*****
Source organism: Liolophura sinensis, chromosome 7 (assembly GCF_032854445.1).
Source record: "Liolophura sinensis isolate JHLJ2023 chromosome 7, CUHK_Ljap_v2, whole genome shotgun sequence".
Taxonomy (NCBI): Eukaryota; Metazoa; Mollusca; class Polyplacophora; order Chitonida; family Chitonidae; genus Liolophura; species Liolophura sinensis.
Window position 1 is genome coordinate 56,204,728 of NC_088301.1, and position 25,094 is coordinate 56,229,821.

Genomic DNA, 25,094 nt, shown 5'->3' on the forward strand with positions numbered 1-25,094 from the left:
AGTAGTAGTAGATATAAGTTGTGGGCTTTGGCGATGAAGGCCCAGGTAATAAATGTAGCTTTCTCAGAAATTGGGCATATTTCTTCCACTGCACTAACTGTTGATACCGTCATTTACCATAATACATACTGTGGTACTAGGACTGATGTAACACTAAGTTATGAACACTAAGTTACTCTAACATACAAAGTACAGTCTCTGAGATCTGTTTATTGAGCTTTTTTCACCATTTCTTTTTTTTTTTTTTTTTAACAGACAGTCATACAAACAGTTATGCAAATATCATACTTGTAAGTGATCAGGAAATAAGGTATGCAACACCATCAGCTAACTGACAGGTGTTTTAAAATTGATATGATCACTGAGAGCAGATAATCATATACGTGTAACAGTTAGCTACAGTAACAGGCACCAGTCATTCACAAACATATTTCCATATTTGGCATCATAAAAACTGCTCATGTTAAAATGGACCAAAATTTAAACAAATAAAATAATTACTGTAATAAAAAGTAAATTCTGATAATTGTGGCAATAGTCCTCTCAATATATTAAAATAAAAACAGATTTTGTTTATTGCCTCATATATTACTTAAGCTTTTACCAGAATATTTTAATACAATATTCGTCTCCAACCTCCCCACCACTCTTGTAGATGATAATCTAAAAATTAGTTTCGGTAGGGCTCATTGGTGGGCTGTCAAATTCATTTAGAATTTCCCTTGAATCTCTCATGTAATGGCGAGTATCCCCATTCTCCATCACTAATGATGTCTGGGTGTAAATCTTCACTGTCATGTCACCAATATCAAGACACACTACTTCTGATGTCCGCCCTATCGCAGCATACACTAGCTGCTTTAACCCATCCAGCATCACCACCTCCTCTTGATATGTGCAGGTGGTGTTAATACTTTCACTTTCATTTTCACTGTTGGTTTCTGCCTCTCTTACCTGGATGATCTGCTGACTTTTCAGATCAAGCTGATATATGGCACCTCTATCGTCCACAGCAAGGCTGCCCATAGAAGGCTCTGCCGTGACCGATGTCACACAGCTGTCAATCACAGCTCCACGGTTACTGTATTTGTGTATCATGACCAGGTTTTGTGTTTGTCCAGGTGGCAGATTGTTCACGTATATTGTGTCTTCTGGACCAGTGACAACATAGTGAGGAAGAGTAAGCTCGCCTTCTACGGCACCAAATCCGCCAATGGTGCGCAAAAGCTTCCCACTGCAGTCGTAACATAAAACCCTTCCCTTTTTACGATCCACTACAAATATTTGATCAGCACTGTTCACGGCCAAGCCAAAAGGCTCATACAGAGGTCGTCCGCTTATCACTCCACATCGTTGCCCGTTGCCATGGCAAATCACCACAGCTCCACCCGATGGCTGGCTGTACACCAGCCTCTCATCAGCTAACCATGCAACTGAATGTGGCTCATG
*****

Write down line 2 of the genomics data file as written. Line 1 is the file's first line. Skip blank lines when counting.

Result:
Source record: "Liolophura sinensis isolate JHLJ2023 chromosome 7, CUHK_Ljap_v2, whole genome shotgun sequence".